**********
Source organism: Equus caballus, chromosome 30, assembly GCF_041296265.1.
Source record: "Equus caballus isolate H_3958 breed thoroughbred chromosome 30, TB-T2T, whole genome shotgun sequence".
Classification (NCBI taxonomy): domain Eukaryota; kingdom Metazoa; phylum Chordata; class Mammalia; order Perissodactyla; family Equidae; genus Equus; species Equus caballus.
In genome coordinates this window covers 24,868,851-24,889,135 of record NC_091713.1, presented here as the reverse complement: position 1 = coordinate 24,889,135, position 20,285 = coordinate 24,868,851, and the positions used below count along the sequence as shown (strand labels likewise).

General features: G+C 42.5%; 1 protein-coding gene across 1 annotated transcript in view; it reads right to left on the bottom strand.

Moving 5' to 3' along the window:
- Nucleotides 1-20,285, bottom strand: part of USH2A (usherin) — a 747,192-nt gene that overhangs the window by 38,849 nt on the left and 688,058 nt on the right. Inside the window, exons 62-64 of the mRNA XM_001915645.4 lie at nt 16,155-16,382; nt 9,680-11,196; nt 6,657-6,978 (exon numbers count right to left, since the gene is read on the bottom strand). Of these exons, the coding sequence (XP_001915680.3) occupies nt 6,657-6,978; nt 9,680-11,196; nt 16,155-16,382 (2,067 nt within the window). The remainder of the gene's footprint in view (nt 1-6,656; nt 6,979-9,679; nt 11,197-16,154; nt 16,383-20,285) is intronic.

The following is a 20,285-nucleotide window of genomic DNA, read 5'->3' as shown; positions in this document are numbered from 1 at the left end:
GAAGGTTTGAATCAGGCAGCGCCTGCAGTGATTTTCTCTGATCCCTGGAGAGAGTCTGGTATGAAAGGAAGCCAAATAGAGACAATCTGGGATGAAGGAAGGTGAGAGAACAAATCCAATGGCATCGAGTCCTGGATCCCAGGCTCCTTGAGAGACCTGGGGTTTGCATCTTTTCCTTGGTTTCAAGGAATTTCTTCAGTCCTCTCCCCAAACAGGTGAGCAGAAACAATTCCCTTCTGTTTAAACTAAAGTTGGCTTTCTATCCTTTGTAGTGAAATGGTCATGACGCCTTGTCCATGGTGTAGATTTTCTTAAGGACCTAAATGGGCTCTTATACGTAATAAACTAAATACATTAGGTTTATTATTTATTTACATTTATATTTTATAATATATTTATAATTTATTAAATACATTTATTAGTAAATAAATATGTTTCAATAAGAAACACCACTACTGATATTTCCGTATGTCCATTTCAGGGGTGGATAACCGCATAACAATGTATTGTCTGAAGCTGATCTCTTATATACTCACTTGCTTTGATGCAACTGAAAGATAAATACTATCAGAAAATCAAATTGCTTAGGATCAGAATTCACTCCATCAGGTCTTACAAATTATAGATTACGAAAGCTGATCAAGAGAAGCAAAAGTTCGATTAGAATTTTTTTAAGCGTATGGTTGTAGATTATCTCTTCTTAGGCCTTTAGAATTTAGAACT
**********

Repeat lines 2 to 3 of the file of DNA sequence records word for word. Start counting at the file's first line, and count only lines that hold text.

Source record: "Equus caballus isolate H_3958 breed thoroughbred chromosome 30, TB-T2T, whole genome shotgun sequence".
Classification (NCBI taxonomy): domain Eukaryota; kingdom Metazoa; phylum Chordata; class Mammalia; order Perissodactyla; family Equidae; genus Equus; species Equus caballus.